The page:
Want personalized picks that fit your family?

Set preferences to see our top age-appropriate picks for your kids.

Get age-based picks

Bless The Harts

TV review by
Melissa Camacho, Common Sense Media
Bless The Harts TV Poster Image
Lighthearted comedy has some language, drinking.

Parents say

No reviews yetAdd your rating

Kids say

age 14+
Based on 1 review

A lot or a little?

The parents' guide to what's in this TV show.

Positive Messages

You don’t have to have a lot of money to be rich in family and friendship. 

Positive Role Models & Representations

Characters don't always make the best financial (or other) choices, but they usually mean well. Jesus is wise, kind, and laid back. 

Violence

Mild arguments between family members. Drawn characters with sabers and other weapons are visible, and there's the occasional explosion (that leads to no harm). 

Sex

Like most animated sitcoms, women’s chests are slightly amplified. 

Language

Words like "hell," "crap," and "ass." 

Consumerism
Drinking, Drugs & Smoking

Boxed wine is consumed frequently. 

What parents need to know

Parents need to know that Bless The Harts is an animated comedy series about a financially challenged family from the South. Jesus is a contemporary (but respectful) character, and the other cast members, while not perfect, are ultimately good people. Some of the language is a little rough ("damn," "crap"), and there’s some drinking. On occasion things explode or fall apart (no one gets hurt), and weapons like sabers and guns are on display. The Harts are loving and try to do their best under challenging circumstances. 

User Reviews

  • Parents say
  • Kids say

There aren't any reviews yet. Be the first to review this title.

Teen, 16 years old Written byCooltiger37 October 9, 2019

Yet ANOTHER example of why CSM shouldn't review TV shows after only watching the first episode

While CSM's review for the first episode of this show was more or less accurate enough (though they unfortunately forgot to mention one very crude referenc... Continue reading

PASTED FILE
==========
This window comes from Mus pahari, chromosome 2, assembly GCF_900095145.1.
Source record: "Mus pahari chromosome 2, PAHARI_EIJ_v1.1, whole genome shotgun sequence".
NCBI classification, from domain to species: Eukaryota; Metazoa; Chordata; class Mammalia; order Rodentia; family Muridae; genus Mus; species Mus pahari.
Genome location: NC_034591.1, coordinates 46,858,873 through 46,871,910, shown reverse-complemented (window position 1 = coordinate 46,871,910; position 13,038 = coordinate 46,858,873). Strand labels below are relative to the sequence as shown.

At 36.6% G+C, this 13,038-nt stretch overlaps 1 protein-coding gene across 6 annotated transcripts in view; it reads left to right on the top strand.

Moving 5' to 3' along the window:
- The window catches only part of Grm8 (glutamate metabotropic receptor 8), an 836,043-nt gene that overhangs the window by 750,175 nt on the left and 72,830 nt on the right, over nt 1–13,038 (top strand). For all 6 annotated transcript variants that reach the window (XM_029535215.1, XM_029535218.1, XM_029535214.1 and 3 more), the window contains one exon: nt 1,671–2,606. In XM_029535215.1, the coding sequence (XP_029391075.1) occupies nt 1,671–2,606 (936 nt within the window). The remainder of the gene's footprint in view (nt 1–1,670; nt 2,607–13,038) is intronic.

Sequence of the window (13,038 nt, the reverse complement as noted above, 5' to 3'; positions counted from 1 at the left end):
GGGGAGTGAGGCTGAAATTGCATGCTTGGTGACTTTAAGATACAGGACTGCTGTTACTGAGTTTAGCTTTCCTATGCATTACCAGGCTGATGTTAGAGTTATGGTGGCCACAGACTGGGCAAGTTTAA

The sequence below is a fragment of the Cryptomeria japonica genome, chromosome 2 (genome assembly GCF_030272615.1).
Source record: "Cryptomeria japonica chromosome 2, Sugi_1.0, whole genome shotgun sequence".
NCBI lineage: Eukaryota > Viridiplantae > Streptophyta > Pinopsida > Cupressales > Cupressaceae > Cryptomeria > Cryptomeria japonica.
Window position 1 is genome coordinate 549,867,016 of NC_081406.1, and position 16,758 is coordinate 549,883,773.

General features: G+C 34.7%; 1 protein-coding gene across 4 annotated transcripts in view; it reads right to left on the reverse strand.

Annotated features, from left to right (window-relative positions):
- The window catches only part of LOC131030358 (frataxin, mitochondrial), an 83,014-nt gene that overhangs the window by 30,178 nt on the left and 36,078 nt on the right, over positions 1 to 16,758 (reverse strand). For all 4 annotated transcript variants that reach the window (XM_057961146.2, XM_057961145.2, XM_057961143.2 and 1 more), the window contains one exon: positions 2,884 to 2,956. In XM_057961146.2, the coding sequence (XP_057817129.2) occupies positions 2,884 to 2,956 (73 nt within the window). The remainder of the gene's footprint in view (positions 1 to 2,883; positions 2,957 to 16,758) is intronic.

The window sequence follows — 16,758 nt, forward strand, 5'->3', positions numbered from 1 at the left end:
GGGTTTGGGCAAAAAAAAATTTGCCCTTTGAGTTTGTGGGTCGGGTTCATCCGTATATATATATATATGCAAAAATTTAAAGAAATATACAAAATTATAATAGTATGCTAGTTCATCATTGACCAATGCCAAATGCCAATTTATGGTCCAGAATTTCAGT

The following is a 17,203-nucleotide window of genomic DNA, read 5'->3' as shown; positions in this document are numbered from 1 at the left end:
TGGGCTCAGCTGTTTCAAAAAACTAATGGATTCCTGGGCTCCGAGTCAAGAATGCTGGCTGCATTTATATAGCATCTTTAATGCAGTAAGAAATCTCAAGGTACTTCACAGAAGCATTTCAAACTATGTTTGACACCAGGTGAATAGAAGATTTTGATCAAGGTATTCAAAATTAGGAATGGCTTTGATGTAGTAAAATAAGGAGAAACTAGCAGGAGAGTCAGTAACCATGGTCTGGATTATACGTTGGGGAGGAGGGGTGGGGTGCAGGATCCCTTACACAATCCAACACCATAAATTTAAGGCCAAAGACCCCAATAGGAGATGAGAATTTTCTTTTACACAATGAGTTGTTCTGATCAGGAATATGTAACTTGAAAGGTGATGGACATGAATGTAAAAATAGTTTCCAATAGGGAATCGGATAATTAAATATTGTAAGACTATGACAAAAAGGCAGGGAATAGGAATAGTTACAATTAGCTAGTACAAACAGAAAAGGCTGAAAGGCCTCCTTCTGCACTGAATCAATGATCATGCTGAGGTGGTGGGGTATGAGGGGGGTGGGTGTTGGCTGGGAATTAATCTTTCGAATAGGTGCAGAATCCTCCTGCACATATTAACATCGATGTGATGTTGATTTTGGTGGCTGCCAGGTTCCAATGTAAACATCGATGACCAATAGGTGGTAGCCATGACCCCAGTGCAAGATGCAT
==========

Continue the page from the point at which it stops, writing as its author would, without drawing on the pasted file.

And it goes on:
What's the story?

BLESS THE HARTS is an animated comedy series about a love-rich, but cash poor North Carolina family’s efforts to make ends meet. The Hart family is headed up by single mom Jenny (Kristen Wiig), a waitress at restaurant The Last Supper. She lives with her scheming, but well-intentioned mom Betty (Maya Rudolph), and her clever, creative daughter Violet (Jillian Bell). Her long-time boyfriend, Wayne Edwards (Ike Barinholtz), is committed to the family, and does everything he can to help. They don’t always make the best choices, and Jenny is often overwhelmed by the day-to-day struggles. Luckily, Jesus (played by Kumail Nanjiani) sometimes hangs out with her at work and gives her advice. 

Is it any good?

This lighthearted series offers some positive messages by featuring a family that's rich in love despite their financial woes. While characters can be sarcastic at times, the family members spend their time trying to understand or support one another, rather than attempting to tear each other apart. The show’s rendition of Jesus is humorous and contemporary, but the conversations that take place are both respectful and kind. It may fall flat for those who prefer edgier animated fare, but Bless The Harts works if you’re looking for some pretty mild humor. 

Talk to your kids about ...

  • Families can talk about including religious figures and icons in comedy series. Is this disrespectful, even if the representation is a positive one? Why or why not? 

  • How can a comedy series be funny without being stereotypical? Do you think Bless The Harts accomplishes this? 

TV details

For kids who love animated comedy

Our editors recommend

Common Sense Media's unbiased ratings are created by expert reviewers and aren't influenced by the product's creators or by any of our funders, affiliates, or partners.

See how we rate

About these links

Common Sense Media, a nonprofit organization, earns a small affiliate fee from Amazon or iTunes when you use our links to make a purchase. Thank you for your support.

Read more

Our ratings are based on child development best practices. We display the minimum age for which content is developmentally appropriate. The star rating reflects overall quality and learning potential.

Learn how we rate